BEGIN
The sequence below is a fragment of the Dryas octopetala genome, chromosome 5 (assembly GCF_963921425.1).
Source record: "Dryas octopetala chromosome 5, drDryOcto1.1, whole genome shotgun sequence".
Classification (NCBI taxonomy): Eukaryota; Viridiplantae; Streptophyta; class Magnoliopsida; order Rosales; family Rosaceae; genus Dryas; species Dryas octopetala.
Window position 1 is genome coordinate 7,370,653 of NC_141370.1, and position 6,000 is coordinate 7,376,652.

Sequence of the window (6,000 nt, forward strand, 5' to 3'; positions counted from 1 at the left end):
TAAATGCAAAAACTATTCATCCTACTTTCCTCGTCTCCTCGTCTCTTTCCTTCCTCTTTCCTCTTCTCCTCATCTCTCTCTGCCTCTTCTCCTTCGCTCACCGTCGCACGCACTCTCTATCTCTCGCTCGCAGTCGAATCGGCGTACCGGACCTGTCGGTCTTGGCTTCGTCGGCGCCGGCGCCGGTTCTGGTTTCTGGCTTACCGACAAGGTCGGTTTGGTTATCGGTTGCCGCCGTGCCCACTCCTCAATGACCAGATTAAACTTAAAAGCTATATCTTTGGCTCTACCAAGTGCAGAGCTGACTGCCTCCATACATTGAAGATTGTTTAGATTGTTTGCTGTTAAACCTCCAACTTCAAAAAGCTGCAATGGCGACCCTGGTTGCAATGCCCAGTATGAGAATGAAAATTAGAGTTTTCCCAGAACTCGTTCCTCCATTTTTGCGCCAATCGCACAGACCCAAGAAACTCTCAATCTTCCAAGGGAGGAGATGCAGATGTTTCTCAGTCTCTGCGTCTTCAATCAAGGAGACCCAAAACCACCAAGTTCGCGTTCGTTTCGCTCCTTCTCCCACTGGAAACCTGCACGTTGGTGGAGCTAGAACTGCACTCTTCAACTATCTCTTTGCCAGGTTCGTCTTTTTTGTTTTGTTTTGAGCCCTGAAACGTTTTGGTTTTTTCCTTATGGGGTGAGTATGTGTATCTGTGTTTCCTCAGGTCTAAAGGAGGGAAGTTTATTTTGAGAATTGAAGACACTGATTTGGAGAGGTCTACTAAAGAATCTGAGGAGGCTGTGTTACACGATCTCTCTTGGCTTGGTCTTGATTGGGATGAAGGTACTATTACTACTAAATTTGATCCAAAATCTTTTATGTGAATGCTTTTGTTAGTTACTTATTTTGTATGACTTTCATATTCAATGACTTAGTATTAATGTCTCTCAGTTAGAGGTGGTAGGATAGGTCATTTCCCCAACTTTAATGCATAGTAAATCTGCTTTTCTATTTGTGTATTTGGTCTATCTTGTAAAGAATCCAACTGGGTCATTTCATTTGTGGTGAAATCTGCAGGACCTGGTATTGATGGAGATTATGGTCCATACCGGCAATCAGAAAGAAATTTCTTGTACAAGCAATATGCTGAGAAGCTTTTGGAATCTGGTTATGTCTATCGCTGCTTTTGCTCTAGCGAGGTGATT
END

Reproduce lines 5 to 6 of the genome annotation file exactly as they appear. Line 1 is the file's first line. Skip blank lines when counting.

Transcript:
Sequence of the window (6,000 nt, forward strand, 5' to 3'; positions counted from 1 at the left end):
TAAATGCAAAAACTATTCATCCTACTTTCCTCGTCTCCTCGTCTCTTTCCTTCCTCTTTCCTCTTCTCCTCATCTCTCTCTGCCTCTTCTCCTTCGCTCACCGTCGCACGCACTCTCTATCTCTCGCTCGCAGTCGAATCGGCGTACCGGACCTGTCGGTCTTGGCTTCGTCGGCGCCGGCGCCGGTTCTGGTTTCTGGCTTACCGACAAGGTCGGTTTGGTTATCGGTTGCCGCCGTGCCCACTCCTCAATGACCAGATTAAACTTAAAAGCTATATCTTTGGCTCTACCAAGTGCAGAGCTGACTGCCTCCATACATTGAAGATTGTTTAGATTGTTTGCTGTTAAACCTCCAACTTCAAAAAGCTGCAATGGCGACCCTGGTTGCAATGCCCAGTATGAGAATGAAAATTAGAGTTTTCCCAGAACTCGTTCCTCCATTTTTGCGCCAATCGCACAGACCCAAGAAACTCTCAATCTTCCAAGGGAGGAGATGCAGATGTTTCTCAGTCTCTGCGTCTTCAATCAAGGAGACCCAAAACCACCAAGTTCGCGTTCGTTTCGCTCCTTCTCCCACTGGAAACCTGCACGTTGGTGGAGCTAGAACTGCACTCTTCAACTATCTCTTTGCCAGGTTCGTCTTTTTTGTTTTGTTTTGAGCCCTGAAACGTTTTGGTTTTTTCCTTATGGGGTGAGTATGTGTATCTGTGTTTCCTCAGGTCTAAAGGAGGGAAGTTTATTTTGAGAATTGAAGACACTGATTTGGAGAGGTCTACTAAAGAATCTGAGGAGGCTGTGTTACACGATCTCTCTTGGCTTGGTCTTGATTGGGATGAAGGTACTATTACTACTAAATTTGATCCAAAATCTTTTATGTGAATGCTTTTGTTAGTTACTTATTTTGTATGACTTTCATATTCAATGACTTAGTATTAATGTCTCTCAGTTAGAGGTGGTAGGATAGGTCATTTCCCCAACTTTAATGCATAGTAAATCTGCTTTTCTATTTGTGTATTTGGTCTATCTTGTAAAGAATCCAACTGGGTCATTTCATTTGTGGTGAAATCTGCAGGACCTGGTATTGATGGAGATTATGGTCCATACCGGCAATCAGAAAGAAATTTCTTGTACAAGCAATATGCTGAGAAGCTTTTGGAATCTGGTTATGTCTATCGCTGCTTTTGCTCTAGCGAGGTGATT